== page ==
The basin... was filled with a sort of viscous and semi-liquescent substance, quite opaque and of a sooty color.... He center swelled as if with the action of some powerful yeast an uncouth amorphous head with dull and bulging eyes arose on an ever-lengthening neck... Two arms—if one could call them arms—likewise arose inch by inch, we saw that the thing was not... a creature immersed in the liquid, but that the liquid itself had put forth this hideous neck and head, that groped toward us with tentacle-like appendages in lieu of claws or hands!... The whole mass of the dark fluid began to rise poured over the rim of the basin like a torrent of black quicksilver, taking as it reached the floor an undulant ophidian form which developed more than a dozen short legs. —Clark Ashton Smith, "The Tale of Satampra Zeiros" Tsathoggua's will is carried out by the formless spawn, polymorphic entities made of black ichor. They are resilient and difficult to dispatch. Formless spawn can attack their targets in nearly every conceivable way.

They are flexible and plastic-like, can flow into a room through the tiniest of cracks. They attack by biting them, or crushing them with their grasp; the Call of Cthulhu roleplaying game's entry on Formless Spawn claims that they are powerfully acidic in substance and can dissolve human flesh with a slight touch. Formless spawn rest in basins in Tsathoggua's temples and keep the sanctuary from being defiled by nonbelievers. In "The Mound" the people of the subterranean world of K'N-Yan had once worshipped Tsathoggua until a scientific expedition exploring N'Kai encountered the Formless Spawn; those who escaped had all the images of Tsathoggua destroyed, his temple re-dedicated to Shub-Niggurath. In his story At the Mountains of Madness, H. P. Lovecraft states that " few daring mystics have hinted at a pre-Pleistocene origin for the fragmentary Pnakotic Manuscripts, have suggested that the devotees of Tsathoggua were as alien to mankind as Tsathoggua itself" The formless spawn appear as adversaries in the video game Quake.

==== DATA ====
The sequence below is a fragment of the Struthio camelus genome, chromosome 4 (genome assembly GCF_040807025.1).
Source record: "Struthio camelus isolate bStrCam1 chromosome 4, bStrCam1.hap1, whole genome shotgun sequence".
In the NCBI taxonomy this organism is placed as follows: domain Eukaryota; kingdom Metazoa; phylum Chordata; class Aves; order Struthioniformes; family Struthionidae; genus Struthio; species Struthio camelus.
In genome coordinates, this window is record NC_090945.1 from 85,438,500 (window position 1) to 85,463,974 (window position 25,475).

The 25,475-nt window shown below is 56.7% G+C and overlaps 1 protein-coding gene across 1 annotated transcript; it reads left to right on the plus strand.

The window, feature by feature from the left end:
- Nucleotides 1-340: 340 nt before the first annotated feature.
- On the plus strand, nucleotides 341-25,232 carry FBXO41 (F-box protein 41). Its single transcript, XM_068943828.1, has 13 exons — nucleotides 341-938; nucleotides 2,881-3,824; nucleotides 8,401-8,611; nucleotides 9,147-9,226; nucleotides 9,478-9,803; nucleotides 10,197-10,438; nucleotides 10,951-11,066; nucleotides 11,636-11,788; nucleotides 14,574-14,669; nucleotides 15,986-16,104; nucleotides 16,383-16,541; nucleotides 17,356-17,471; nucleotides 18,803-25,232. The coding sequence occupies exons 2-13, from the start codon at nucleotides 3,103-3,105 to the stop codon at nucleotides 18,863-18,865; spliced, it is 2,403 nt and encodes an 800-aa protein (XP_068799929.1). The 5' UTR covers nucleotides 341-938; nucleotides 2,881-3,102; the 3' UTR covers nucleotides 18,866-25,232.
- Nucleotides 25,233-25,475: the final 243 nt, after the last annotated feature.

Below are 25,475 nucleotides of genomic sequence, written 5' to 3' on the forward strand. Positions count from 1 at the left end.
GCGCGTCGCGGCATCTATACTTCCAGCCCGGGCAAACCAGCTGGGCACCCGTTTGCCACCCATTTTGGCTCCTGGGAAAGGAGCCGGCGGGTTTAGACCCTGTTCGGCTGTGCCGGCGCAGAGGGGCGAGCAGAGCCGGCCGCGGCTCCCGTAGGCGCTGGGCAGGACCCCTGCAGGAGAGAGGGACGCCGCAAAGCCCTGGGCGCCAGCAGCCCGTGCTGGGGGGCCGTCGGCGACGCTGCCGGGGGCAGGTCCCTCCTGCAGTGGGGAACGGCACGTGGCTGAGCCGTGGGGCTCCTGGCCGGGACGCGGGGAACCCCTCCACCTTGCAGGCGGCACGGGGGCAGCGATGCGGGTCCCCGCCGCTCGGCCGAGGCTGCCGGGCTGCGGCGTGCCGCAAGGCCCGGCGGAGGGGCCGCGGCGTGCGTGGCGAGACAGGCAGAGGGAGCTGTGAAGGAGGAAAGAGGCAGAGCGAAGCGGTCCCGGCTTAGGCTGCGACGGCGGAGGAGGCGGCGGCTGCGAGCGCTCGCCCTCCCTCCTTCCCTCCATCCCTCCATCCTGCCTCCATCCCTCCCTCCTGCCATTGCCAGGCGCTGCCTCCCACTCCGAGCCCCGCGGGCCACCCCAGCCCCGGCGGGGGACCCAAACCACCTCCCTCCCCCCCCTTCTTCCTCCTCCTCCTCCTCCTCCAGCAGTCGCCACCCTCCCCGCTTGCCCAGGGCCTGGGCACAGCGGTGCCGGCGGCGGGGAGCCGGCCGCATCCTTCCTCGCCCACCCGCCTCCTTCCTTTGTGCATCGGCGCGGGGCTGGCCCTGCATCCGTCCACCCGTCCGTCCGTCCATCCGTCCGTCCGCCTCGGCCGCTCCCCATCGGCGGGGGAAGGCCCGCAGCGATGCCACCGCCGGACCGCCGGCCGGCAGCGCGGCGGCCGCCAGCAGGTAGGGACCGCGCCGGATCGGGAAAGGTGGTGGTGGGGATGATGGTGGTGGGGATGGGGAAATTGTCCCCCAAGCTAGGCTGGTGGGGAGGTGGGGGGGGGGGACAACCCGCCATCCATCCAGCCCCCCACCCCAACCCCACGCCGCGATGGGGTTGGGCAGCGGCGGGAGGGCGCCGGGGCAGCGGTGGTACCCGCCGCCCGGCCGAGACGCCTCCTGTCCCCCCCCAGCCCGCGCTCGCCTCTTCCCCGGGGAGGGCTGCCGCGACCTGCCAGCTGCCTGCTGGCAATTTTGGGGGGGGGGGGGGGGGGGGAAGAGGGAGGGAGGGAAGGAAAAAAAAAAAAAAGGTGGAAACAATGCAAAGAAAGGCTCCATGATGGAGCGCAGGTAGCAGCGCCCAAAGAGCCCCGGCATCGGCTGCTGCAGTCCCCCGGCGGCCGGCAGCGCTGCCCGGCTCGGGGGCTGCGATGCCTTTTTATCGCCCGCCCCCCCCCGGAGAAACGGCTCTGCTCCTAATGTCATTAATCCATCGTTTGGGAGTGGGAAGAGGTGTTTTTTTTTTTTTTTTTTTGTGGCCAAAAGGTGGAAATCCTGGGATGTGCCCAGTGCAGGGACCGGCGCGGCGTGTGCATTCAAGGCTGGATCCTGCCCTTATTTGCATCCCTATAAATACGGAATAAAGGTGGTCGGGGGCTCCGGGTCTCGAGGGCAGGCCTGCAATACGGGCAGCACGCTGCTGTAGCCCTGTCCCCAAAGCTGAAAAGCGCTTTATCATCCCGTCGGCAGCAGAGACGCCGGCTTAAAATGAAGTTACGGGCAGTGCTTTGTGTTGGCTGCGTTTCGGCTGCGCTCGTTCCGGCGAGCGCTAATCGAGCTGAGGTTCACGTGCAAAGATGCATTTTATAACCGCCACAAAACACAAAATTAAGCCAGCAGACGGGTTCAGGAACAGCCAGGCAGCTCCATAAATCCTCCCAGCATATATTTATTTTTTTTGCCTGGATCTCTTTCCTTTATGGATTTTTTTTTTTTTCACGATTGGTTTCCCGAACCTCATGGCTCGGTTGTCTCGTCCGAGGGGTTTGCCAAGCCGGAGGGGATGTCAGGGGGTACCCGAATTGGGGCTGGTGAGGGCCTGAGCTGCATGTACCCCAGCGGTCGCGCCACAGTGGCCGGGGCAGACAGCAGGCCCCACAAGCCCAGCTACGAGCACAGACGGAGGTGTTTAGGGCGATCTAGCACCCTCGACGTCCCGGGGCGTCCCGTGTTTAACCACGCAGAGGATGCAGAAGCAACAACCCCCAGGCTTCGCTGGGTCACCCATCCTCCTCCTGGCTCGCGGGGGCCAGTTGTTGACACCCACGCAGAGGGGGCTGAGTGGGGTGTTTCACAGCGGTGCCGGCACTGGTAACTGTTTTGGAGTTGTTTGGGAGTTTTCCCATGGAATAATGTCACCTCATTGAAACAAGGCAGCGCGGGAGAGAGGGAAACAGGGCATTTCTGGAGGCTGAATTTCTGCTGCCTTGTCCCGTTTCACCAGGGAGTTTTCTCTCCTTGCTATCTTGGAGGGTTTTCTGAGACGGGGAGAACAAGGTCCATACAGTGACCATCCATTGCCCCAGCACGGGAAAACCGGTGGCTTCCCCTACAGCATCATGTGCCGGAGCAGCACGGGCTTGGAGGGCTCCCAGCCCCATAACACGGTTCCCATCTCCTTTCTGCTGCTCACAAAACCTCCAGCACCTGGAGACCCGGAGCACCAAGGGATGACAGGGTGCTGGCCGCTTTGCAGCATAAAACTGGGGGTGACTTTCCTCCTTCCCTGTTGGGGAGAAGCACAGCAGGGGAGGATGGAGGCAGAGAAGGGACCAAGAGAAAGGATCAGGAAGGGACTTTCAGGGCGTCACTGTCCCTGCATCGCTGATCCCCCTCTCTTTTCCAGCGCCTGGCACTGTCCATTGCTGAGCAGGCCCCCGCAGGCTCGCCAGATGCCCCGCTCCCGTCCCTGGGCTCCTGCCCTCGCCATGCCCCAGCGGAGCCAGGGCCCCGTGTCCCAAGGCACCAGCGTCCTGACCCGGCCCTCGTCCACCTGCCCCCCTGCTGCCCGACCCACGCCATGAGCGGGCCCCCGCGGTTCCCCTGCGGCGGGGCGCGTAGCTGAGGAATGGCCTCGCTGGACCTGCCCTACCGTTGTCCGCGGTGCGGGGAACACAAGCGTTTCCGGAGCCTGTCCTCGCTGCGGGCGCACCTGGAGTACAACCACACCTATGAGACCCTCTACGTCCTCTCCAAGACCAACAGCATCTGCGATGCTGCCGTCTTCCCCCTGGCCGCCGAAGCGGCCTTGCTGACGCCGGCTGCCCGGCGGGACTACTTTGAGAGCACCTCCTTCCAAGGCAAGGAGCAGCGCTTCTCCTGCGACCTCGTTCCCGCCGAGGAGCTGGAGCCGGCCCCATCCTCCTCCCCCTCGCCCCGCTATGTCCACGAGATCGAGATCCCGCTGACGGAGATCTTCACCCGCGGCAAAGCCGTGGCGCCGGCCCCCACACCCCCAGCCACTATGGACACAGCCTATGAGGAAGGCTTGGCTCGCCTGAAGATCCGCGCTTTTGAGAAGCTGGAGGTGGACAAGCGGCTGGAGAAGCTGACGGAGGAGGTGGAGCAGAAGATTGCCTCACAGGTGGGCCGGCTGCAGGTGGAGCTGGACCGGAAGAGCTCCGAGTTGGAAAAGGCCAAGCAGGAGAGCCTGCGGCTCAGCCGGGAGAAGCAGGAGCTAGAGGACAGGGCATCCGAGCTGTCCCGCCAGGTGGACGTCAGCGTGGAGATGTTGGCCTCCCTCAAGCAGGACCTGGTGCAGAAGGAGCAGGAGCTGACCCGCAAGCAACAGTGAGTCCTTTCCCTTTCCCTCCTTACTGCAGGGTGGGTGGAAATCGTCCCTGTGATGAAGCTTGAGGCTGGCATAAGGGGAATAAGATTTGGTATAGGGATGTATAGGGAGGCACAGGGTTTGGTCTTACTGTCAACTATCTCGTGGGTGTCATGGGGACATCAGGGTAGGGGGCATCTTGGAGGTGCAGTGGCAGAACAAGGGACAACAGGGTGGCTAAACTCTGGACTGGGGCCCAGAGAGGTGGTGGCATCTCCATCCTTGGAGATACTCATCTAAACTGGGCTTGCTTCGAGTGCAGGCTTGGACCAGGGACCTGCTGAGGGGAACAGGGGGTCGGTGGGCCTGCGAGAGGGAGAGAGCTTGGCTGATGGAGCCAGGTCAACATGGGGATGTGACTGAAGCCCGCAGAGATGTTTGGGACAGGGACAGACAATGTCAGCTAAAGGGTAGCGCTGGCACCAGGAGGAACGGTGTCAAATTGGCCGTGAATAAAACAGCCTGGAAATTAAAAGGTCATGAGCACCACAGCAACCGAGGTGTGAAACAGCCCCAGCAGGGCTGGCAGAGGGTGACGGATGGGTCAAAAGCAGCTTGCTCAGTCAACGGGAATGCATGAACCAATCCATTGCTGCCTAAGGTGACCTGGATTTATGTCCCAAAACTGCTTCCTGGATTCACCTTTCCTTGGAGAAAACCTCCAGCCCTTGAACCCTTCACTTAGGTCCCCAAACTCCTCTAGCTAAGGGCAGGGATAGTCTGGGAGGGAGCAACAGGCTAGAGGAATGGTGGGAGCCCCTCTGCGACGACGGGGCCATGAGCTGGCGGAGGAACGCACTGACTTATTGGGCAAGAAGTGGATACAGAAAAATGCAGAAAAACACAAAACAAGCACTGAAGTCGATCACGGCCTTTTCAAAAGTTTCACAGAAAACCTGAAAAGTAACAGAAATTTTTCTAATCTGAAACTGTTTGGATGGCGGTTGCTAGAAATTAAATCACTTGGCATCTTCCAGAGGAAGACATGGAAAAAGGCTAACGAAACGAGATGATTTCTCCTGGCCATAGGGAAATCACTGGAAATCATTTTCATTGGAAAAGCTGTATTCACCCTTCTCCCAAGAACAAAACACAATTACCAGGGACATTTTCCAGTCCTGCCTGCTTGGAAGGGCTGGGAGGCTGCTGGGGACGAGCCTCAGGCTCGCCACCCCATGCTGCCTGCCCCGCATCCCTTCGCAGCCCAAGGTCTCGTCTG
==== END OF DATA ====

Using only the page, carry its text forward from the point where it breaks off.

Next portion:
A race of cave-dwelling humanoids who worship Tsathoggua. They are the primary focus of a "posthumous collaboration" short story by Lin Carter after Clark Ashton Smith's death, The Scroll of Morloc, they are referred to as the Voormi in H. P. Lovecraft's fictional manuscript The Pnakotic Fragments; the Voormis considered themselves the chosen minions of Tsathoggua and his direct descendants....for it was believed that their supreme pontiff and common ancestor had been fathered by none other than Tsathoggua himself during a transient liaison with a minor female divinity who rejoiced in the name of Shathak —Lin Carter and Clark Ashton Smith, "The Scroll of Morloc" Now the Voormis had, from their remotest origins, considered themselves the chosen minions of Tsathoggua, the sole deity whose worship they celebrated. And Tsathoggua was an earth elemental ranged in perpetual and unrelenting enmity against the Rhan-Tegoth and all his kind, who were accounted elementals of the air and were objects of contempt to those of the Old Ones, like Tsathoggua, who abominated the airy emptiness above the world and by preference wallowed i